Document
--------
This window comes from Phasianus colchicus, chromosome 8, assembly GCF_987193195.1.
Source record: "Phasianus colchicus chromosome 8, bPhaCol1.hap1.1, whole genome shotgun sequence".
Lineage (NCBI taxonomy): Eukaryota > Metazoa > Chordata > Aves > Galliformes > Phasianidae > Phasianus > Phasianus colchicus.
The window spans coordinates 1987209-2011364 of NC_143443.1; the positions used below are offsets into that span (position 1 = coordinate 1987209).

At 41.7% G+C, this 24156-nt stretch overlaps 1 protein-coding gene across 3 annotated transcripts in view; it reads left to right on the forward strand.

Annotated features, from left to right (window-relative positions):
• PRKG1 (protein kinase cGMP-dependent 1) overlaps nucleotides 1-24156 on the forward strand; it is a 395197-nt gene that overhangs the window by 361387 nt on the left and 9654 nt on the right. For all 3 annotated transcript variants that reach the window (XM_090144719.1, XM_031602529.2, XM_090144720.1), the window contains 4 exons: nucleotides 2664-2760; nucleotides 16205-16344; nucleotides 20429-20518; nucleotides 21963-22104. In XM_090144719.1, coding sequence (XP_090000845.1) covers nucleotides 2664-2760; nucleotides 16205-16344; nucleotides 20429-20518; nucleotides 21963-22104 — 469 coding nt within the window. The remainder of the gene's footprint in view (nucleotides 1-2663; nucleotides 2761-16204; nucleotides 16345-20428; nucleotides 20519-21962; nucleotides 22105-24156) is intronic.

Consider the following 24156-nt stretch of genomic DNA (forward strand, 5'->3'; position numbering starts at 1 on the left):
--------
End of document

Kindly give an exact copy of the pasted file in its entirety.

This window comes from Phasianus colchicus, chromosome 8, assembly GCF_987193195.1.
Source record: "Phasianus colchicus chromosome 8, bPhaCol1.hap1.1, whole genome shotgun sequence".
Lineage (NCBI taxonomy): Eukaryota > Metazoa > Chordata > Aves > Galliformes > Phasianidae > Phasianus > Phasianus colchicus.
The window spans coordinates 1987209-2011364 of NC_143443.1; the positions used below are offsets into that span (position 1 = coordinate 1987209).

At 41.7% G+C, this 24156-nt stretch overlaps 1 protein-coding gene across 3 annotated transcripts in view; it reads left to right on the forward strand.

Annotated features, from left to right (window-relative positions):
• PRKG1 (protein kinase cGMP-dependent 1) overlaps nucleotides 1-24156 on the forward strand; it is a 395197-nt gene that overhangs the window by 361387 nt on the left and 9654 nt on the right. For all 3 annotated transcript variants that reach the window (XM_090144719.1, XM_031602529.2, XM_090144720.1), the window contains 4 exons: nucleotides 2664-2760; nucleotides 16205-16344; nucleotides 20429-20518; nucleotides 21963-22104. In XM_090144719.1, coding sequence (XP_090000845.1) covers nucleotides 2664-2760; nucleotides 16205-16344; nucleotides 20429-20518; nucleotides 21963-22104 — 469 coding nt within the window. The remainder of the gene's footprint in view (nucleotides 1-2663; nucleotides 2761-16204; nucleotides 16345-20428; nucleotides 20519-21962; nucleotides 22105-24156) is intronic.

Consider the following 24156-nt stretch of genomic DNA (forward strand, 5'->3'; position numbering starts at 1 on the left):